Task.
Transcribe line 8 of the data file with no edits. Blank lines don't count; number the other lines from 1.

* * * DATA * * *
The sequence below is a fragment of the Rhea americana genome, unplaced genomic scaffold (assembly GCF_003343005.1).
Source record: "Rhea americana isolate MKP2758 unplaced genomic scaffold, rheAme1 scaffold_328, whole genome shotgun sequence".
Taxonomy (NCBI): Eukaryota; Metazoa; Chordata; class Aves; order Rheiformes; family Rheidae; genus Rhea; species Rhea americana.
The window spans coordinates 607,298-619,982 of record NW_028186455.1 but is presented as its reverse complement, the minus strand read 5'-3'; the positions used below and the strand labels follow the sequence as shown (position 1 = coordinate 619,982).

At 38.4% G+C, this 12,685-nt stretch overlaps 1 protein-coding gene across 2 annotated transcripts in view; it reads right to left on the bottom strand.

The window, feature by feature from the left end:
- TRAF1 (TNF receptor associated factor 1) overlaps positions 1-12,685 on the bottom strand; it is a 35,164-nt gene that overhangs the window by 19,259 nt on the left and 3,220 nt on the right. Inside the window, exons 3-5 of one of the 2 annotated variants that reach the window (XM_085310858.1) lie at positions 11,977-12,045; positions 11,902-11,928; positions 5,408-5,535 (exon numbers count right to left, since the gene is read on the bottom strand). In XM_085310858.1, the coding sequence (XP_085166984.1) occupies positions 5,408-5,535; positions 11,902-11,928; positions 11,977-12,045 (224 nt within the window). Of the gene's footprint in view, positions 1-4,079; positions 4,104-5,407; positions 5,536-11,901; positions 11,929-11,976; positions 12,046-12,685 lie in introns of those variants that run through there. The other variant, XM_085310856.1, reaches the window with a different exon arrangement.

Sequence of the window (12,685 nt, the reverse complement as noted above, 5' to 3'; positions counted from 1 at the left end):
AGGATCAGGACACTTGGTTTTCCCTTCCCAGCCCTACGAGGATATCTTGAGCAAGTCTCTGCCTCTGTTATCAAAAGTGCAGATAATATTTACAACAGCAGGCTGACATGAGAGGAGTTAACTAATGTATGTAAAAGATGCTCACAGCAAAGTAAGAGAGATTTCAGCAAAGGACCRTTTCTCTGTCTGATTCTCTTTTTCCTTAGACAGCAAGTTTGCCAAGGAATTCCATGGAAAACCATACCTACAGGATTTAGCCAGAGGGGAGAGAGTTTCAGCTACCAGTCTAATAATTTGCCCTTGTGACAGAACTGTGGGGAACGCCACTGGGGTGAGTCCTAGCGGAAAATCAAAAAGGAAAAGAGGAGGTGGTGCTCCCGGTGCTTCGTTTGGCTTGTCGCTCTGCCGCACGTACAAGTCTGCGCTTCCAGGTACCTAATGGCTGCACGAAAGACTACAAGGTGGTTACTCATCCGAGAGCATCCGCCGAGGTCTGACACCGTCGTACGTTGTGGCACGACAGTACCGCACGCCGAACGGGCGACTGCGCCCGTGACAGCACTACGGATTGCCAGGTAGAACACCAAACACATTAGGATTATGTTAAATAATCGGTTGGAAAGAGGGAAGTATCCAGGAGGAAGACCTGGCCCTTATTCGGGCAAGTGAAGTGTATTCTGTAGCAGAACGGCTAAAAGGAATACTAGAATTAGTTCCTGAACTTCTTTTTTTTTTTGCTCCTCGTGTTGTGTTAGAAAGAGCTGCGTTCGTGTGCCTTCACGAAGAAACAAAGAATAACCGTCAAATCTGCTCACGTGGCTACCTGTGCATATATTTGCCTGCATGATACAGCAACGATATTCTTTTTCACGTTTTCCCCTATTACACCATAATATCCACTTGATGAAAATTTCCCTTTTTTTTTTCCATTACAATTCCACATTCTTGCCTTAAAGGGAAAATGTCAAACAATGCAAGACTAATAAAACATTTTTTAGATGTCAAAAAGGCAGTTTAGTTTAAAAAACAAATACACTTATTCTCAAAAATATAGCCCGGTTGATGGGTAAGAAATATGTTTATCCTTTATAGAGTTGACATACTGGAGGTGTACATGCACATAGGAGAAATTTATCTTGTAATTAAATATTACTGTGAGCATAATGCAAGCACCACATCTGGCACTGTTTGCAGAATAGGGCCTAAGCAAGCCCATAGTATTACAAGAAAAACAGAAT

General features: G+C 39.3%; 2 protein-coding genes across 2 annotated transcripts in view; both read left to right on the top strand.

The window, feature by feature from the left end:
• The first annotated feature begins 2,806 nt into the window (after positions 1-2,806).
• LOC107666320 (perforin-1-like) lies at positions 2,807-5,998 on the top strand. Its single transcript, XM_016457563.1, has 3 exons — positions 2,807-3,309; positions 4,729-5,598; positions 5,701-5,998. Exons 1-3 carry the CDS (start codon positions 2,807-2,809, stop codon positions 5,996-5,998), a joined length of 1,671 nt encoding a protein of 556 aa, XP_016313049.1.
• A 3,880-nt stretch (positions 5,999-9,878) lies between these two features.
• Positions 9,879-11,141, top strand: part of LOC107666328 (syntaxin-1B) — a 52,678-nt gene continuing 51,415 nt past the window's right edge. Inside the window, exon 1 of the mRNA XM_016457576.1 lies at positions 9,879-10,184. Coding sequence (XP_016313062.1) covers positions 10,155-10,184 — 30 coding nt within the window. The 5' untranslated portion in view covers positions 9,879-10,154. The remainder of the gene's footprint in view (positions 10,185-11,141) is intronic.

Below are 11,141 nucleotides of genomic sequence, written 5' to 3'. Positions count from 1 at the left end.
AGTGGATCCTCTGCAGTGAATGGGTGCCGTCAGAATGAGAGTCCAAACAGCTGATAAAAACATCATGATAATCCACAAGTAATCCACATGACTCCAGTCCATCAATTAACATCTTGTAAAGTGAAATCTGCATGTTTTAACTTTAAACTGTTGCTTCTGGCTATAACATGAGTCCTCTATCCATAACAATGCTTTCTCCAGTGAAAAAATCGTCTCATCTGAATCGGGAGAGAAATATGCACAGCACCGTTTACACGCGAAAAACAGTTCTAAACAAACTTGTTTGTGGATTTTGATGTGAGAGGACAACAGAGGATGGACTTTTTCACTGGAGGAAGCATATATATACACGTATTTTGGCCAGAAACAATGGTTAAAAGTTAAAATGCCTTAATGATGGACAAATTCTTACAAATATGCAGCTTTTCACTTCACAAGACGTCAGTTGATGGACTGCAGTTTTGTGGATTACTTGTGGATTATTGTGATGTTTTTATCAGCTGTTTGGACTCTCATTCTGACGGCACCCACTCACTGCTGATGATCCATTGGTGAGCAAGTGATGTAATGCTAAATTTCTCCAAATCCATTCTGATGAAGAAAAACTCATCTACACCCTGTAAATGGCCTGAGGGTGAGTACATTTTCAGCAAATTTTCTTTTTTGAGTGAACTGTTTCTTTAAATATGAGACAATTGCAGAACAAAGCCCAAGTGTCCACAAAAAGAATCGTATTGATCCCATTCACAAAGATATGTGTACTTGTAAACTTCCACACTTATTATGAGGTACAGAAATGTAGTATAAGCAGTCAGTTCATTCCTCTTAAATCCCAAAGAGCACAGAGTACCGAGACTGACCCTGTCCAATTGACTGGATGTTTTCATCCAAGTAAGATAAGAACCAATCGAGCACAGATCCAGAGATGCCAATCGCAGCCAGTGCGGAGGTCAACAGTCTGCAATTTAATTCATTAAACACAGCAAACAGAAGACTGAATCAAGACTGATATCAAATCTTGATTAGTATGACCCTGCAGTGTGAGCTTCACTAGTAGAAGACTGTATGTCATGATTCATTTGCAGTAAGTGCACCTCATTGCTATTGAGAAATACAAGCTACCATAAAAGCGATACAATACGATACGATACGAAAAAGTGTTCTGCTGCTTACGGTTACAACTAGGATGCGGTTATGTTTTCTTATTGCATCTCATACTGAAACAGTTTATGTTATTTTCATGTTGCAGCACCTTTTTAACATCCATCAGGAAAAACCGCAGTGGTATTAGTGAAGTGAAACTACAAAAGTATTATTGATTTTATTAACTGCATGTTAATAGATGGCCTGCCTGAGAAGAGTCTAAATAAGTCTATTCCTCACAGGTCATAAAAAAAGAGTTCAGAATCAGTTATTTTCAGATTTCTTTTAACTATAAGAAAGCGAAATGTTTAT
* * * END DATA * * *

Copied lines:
Sequence of the window (12,685 nt, the reverse complement as noted above, 5' to 3'; positions counted from 1 at the left end):